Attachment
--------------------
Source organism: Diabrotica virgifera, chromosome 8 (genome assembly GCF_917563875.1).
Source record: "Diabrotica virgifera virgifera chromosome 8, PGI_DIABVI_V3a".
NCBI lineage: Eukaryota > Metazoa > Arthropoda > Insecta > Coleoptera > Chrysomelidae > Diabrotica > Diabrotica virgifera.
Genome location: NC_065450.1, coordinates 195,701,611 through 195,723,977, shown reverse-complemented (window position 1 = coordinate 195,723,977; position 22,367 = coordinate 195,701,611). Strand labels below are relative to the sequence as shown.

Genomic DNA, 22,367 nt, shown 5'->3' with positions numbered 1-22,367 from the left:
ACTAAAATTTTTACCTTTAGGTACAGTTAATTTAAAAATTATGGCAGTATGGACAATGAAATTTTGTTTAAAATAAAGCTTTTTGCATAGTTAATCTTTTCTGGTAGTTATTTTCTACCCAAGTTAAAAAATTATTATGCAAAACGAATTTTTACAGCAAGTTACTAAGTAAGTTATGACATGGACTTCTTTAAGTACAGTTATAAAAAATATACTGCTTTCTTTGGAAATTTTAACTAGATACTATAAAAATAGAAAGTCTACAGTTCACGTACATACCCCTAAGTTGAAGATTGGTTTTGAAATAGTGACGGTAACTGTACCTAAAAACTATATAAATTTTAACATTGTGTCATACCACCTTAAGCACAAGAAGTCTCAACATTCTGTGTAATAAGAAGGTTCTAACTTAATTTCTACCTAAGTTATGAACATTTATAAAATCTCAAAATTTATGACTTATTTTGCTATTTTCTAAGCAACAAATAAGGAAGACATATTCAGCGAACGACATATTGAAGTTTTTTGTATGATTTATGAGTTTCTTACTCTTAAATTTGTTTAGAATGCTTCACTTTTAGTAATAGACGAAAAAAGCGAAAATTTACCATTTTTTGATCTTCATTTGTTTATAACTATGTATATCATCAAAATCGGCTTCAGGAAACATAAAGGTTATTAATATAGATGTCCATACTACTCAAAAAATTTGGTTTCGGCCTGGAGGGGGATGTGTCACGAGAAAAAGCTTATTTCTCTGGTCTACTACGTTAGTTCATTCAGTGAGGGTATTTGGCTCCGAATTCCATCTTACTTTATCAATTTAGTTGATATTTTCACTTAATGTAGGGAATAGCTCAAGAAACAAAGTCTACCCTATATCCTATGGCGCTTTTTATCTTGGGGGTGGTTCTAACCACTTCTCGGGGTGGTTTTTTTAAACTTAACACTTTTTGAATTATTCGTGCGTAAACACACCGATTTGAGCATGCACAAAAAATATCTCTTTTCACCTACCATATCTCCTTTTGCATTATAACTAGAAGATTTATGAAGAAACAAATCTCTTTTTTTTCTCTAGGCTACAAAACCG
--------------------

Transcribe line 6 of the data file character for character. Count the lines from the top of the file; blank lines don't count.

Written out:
ACTAAAATTTTTACCTTTAGGTACAGTTAATTTAAAAATTATGGCAGTATGGACAATGAAATTTTGTTTAAAATAAAGCTTTTTGCATAGTTAATCTTTTCTGGTAGTTATTTTCTACCCAAGTTAAAAAATTATTATGCAAAACGAATTTTTACAGCAAGTTACTAAGTAAGTTATGACATGGACTTCTTTAAGTACAGTTATAAAAAATATACTGCTTTCTTTGGAAATTTTAACTAGATACTATAAAAATAGAAAGTCTACAGTTCACGTACATACCCCTAAGTTGAAGATTGGTTTTGAAATAGTGACGGTAACTGTACCTAAAAACTATATAAATTTTAACATTGTGTCATACCACCTTAAGCACAAGAAGTCTCAACATTCTGTGTAATAAGAAGGTTCTAACTTAATTTCTACCTAAGTTATGAACATTTATAAAATCTCAAAATTTATGACTTATTTTGCTATTTTCTAAGCAACAAATAAGGAAGACATATTCAGCGAACGACATATTGAAGTTTTTTGTATGATTTATGAGTTTCTTACTCTTAAATTTGTTTAGAATGCTTCACTTTTAGTAATAGACGAAAAAAGCGAAAATTTACCATTTTTTGATCTTCATTTGTTTATAACTATGTATATCATCAAAATCGGCTTCAGGAAACATAAAGGTTATTAATATAGATGTCCATACTACTCAAAAAATTTGGTTTCGGCCTGGAGGGGGATGTGTCACGAGAAAAAGCTTATTTCTCTGGTCTACTACGTTAGTTCATTCAGTGAGGGTATTTGGCTCCGAATTCCATCTTACTTTATCAATTTAGTTGATATTTTCACTTAATGTAGGGAATAGCTCAAGAAACAAAGTCTACCCTATATCCTATGGCGCTTTTTATCTTGGGGGTGGTTCTAACCACTTCTCGGGGTGGTTTTTTTAAACTTAACACTTTTTGAATTATTCGTGCGTAAACACACCGATTTGAGCATGCACAAAAAATATCTCTTTTCACCTACCATATCTCCTTTTGCATTATAACTAGAAGATTTATGAAGAAACAAATCTCTTTTTTTTCTCTAGGCTACAAAACCG